Catch up on how things have been over the past week. Then ask group members to share a story of a time when someone did something selfless for them.
Ask for a volunteer to read Philippians 2:5-11 to the group, praying that you can help each other to be deeply impacted by God’s word, and then impact others in Jesus’ name.
If you’re not gathered in person, the leader should project the video for the group through sharing their screen
Here are some suggested questions to help your discussion:
You may feel overwhelmed by the call of today’s passage. Bear in mind that, in verse 1, Paul reminds his friends that they are ‘united to Christ’. Paul urges them to live like Jesus because they already belong to him through his death and resurrection. With this in mind, discuss:
Evangelist Becky Pippert argues that accepting our humanity is essential if we are to be used by God in serving others. She references today’s passage in Philippians, then adds:
The Son was fully human, sharing our human limitations of time, space, knowledge and mortality – though not our sin, for that was not part of God’s design for us when he made humanity. In other words, when Jesus came to earth he not only revealed God’s divine character; he also showed us what it means to be fully human…. What Jesus shows us so very vividly is that we are created to be God-dependent, not self-sufficient. That is why Jesus was never ashamed by his dependence upon God. He wasn’t embarrassed that he needed to pray for guidance, or ashamed that he became tired or hungry – because that is what it means to be human. If Jesus accepted his dependence upon God without embarrassment, then clearly we must accept our dependence as well.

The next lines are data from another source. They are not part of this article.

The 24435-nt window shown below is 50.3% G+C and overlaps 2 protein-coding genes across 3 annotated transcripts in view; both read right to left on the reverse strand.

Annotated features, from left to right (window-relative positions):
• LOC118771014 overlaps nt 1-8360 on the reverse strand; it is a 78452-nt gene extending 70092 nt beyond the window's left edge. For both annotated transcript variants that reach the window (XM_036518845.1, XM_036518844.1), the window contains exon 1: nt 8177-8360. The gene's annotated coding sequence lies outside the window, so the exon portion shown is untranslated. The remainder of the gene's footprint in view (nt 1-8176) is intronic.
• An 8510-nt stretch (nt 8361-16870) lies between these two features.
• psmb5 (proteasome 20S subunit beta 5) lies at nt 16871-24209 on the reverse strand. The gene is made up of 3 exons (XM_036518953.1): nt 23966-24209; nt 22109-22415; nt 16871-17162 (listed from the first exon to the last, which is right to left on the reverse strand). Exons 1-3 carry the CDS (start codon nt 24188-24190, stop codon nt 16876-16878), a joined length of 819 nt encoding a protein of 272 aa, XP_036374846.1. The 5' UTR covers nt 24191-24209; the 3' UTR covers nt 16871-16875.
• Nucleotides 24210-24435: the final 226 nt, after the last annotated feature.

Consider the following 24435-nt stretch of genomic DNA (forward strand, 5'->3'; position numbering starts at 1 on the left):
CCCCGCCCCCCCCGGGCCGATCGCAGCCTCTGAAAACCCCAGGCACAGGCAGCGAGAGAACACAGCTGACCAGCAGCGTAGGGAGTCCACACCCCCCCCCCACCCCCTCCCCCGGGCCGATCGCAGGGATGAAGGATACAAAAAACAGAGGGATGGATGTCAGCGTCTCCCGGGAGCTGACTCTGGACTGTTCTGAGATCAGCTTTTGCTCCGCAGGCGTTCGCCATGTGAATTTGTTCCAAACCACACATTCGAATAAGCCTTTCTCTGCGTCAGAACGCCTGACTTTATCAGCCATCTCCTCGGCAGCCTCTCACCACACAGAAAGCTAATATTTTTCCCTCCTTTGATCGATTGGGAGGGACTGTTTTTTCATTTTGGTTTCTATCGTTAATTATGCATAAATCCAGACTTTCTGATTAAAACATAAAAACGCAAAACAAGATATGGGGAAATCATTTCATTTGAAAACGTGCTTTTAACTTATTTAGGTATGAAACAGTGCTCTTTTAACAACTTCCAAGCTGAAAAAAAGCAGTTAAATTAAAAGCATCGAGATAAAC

There are all sorts of situations where we can feel way out of our depth as Christians, especially when it comes to sharing our faith with friends. Discuss together what difference it makes to this task when we remember that God is delighted to working through us, just as we are.
For more, read Chapters 2-3 of Becky’s book, Stay Salt.
Over centuries, Christians have grappled with questions around the nature of the person of Christ. Philippians 2:6-7 are key verses here. If Jesus was ‘in very nature God’ and yet ‘made himself nothing’ by taking on human form, does that mean that he was forced to surrender or compromise aspects of his deity?
In Chapter 2 of Basics for Believers, D. A. Carson makes these helpful comments:
[Christ] ‘made himself nothing’: what does that mean? Literally translated, the original reads, ‘He emptied himself.’ But the expression does not mean he emptied himself of something. For example, it is not as if he emptied himself of his deity, for then he would no longer be God. Nor did he empty himself of the attributes of his deity (though that has been argued), for the result would be the same…. If the Son is stripped of the attributes of deity, it is difficult to see how he can in any meaningful sense still claim to be God.
In fact, the expression ‘he emptied himself’, far from meaning he emptied himself of something, is idiomatic for ‘he gave up all his rights’…. It is important to recognise that Paul does not tell us that Christ exchanged one form for another. Paul is not saying that Jesus was God, gave that up and became a slave instead. Rather, without ever abandoning who he is, he adopts the mode of existence of a slave. To do this, he (literally) becomes ‘in human likeness’ (2:7): the idea is not that he merely becomes like a human being… It means he became fashioned in this way – a human being. He was always God; now he becomes something he was not, a human being.
To dig even further into this amazing aspect of theology, check out Bruce Ware’s The Strange Math of Jesus: Emptying Himself by Adding Human Nature.
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